NHS Arden & GEM Commissioning Support Unit (Arden & GEM) was commissioned by the Leicestershire footprint to coordinate and lead the development of the region’s Local Digital Roadmap (LDR).
Building on the collaborative work already under way prior to the launch of Sustainability Transformation Plans (STPs), our team has worked in partnership with local clinical commissioning groups (CCGs), local authorities, hospital trusts and other health and social care services to develop a robust and achievable roadmap designed to harness the potential benefits from new technology.
The Leicester, Leicestershire and Rutland (LLR) Local Digital Roadmap was completed on time in autumn 2016 and will guide the future digital strategy for the region to 2021.
Health system ‘footprints’ have been tasked with working together to develop LDRs which set out how each region will use technology to improve patient care and service efficiency. The strategies cover a mix of priorities, from maximising existing technologies to implementing new innovations and are being developed alongside STPs.
As part of our ongoing work as lead provider of Commissioning Support Services to the CCGs in Leicestershire, Arden & GEM was already heavily involved in a partnership programme called “Better Care Together”, through which the health and social care organisations in Leicestershire were already working together on a number of workstreams, including technology. The launch of LDRs presented an opportunity to expand that work and adapt the activities in line with the STP footprint to deliver a coordinated plan of activity across the region.
Our challenge in leading the project was to bring together diverse organisations, each with their own IT plans, and develop a realistic strategy which would meet the needs of all organisations and support integrated working as set out in the Five Year Forward View.
Following the guidance set out by NHS England, our first step was to gather a baseline position for the LLR footprint, including establishing readiness against each of the seven groups of capabilities which have been identified as crucial to paperless delivery at the point of care. This includes looking at key national capabilities: Records, assessments and plans; Transfers of care; Orders and results management; Medicines management and optimisation; Decision support; Remote care; Asset and resource optimisation.
Work was already underway to tackle some of the issues that the Local Digital Roadmaps are designed to address, under the Better Care Together programme. By mapping what was already in the pipeline against the seven NHS England capabilities, we identified the top information management and technology (IM&T) priorities and our associated capabilities. This assessment has formed the basis of a robust and realistic digital roadmap.
In developing a five-year plan, the first year is about delivering what is achievable within existing funding, based on known technology. This includes increasing the number of patients actively accessing primary care services online, implementation of social care professionals’ portal for assessments, and extending existing use of the SystmOne clinical system. However, recognising that new funding is coming forward to support digital developments, the plan becomes more ambitious in later years, including looking at the use of a self-care/diagnosis/patient triage app, electronic referrals from social care to health services and the introduction of shared central records.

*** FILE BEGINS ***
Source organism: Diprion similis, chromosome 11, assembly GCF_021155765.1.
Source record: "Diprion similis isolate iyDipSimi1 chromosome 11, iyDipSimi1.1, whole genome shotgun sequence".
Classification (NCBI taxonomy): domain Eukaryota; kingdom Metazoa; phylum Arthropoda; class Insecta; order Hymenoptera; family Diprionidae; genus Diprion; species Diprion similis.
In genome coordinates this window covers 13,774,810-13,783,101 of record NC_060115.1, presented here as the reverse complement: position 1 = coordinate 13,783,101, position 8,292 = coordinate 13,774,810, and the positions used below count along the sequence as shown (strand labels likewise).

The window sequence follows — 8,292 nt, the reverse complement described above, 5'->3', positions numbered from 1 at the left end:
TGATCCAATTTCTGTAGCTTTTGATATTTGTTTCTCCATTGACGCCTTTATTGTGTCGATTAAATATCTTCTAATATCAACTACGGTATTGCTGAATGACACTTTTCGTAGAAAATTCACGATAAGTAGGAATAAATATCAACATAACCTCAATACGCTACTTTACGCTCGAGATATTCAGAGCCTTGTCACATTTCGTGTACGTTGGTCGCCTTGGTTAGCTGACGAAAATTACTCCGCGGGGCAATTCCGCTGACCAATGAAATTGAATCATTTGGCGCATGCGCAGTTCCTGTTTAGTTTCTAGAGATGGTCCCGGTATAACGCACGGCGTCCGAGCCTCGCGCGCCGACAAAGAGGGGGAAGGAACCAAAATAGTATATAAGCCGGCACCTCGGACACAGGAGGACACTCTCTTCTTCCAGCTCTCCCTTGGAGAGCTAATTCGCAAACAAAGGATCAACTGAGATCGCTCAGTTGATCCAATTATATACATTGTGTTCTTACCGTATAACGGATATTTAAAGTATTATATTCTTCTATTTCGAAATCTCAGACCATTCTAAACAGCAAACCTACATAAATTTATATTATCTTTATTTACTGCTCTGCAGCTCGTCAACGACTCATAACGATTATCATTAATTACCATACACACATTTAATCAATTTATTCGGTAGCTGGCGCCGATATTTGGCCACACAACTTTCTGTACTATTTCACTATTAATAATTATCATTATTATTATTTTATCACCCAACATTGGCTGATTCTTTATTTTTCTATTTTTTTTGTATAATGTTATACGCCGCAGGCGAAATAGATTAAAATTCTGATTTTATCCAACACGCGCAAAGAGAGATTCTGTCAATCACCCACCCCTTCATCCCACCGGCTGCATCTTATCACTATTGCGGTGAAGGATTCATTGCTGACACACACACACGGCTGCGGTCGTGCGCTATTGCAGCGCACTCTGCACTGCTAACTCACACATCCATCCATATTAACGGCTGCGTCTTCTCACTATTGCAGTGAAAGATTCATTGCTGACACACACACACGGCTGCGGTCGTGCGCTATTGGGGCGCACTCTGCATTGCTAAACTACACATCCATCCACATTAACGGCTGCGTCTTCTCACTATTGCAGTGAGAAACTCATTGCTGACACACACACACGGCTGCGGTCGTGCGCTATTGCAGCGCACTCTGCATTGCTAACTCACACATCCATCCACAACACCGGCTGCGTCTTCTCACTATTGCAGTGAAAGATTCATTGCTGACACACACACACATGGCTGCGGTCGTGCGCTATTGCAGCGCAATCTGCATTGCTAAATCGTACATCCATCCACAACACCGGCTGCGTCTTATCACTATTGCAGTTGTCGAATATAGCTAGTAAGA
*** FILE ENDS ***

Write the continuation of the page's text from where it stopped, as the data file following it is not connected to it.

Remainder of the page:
Key to the development of the roadmap has been identifying ways in which we can bring innovation to the fore. Rather than starting from scratch, we have established links with the Academic Health Science Network (AHSN) in order to tap into emerging technologies being brought forward by various sectors including SMEs. Entrepreneurs and small businesses have an important role to play in helping the NHS keep pace with new technology and deliver the ambitious paperless NHS target. As part of our work with the AHSN, we are planning an innovation day to facilitate direct communication between commissioners and potential suppliers of innovative technology.
We have developed a robust capabilities plan which underpins the roadmap. This ensures that appropriate portfolio management is applied to the delivery of ambitious plans across the health community.
The Leicester, Leicestershire and Rutland footprint now has a clear five-year LDR in place designed to support wider efforts to improve patient services and enable more integrated, cost effective ways of working.
Drawing on specialist expertise from the Arden & GEM communications team, the roadmap is an appealing and accessible document and will be kept up to date as the project progresses. The timeline breaks activities down into individual years, stating clearly what the changes will mean each year for patients, staff and the general public.
As a direct result of this initiative, Arden & GEM is now providing strategic advice to a diverse group of organisations as they make decisions which could impact on digital integration. For example, we are working with the local authority on an app which would enable paramedics to register falls, replacing the current paper-based system. Our advice will ensure that any new apps have the potential to be interoperable with other local systems wherever possible.
Events and campaigns such as this are always beneficial to both patients and our wider health infrastructure. We appreciated the opportunity to obtain patient stories as a result of this activity and thank the CSU for working across agencies.